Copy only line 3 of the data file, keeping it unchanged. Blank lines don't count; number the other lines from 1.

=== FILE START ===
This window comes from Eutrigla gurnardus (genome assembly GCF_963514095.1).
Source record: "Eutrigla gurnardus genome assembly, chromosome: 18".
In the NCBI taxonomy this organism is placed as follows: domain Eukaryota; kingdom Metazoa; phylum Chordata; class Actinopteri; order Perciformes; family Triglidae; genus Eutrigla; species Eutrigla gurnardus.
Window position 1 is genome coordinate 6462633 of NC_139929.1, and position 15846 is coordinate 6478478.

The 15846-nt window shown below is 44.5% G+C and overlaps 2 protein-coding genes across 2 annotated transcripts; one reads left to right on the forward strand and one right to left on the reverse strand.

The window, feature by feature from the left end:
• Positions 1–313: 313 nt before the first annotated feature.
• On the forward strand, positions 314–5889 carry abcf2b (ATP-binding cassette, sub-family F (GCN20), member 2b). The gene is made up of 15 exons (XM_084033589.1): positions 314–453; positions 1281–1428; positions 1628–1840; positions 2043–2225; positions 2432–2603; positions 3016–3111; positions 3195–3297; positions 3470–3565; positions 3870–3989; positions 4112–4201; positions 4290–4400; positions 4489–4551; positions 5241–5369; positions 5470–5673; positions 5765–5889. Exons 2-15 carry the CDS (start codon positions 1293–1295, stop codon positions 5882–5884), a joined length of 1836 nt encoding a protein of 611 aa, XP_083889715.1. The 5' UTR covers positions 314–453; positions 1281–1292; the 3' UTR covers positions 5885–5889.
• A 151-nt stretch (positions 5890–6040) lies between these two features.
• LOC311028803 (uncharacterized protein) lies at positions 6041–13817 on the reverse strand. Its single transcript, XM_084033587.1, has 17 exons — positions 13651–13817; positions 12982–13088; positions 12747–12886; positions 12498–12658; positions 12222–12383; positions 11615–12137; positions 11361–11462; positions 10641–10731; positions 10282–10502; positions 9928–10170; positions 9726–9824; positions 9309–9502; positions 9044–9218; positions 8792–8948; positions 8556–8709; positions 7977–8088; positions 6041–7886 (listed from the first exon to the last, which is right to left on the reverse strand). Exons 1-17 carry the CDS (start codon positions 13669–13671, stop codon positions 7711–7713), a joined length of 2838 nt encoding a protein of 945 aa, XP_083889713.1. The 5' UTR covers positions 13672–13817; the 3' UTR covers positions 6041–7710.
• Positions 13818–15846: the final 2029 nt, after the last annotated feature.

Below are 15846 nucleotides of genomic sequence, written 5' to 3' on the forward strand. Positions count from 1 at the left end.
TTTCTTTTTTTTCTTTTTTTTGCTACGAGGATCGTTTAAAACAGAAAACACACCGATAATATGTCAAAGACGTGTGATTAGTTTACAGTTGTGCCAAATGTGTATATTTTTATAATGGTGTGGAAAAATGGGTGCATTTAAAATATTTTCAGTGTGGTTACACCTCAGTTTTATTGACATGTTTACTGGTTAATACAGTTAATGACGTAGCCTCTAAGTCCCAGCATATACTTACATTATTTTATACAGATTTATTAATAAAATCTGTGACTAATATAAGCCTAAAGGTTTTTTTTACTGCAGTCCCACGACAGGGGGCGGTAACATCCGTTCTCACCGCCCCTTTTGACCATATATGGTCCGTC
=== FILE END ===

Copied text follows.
In the NCBI taxonomy this organism is placed as follows: domain Eukaryota; kingdom Metazoa; phylum Chordata; class Actinopteri; order Perciformes; family Triglidae; genus Eutrigla; species Eutrigla gurnardus.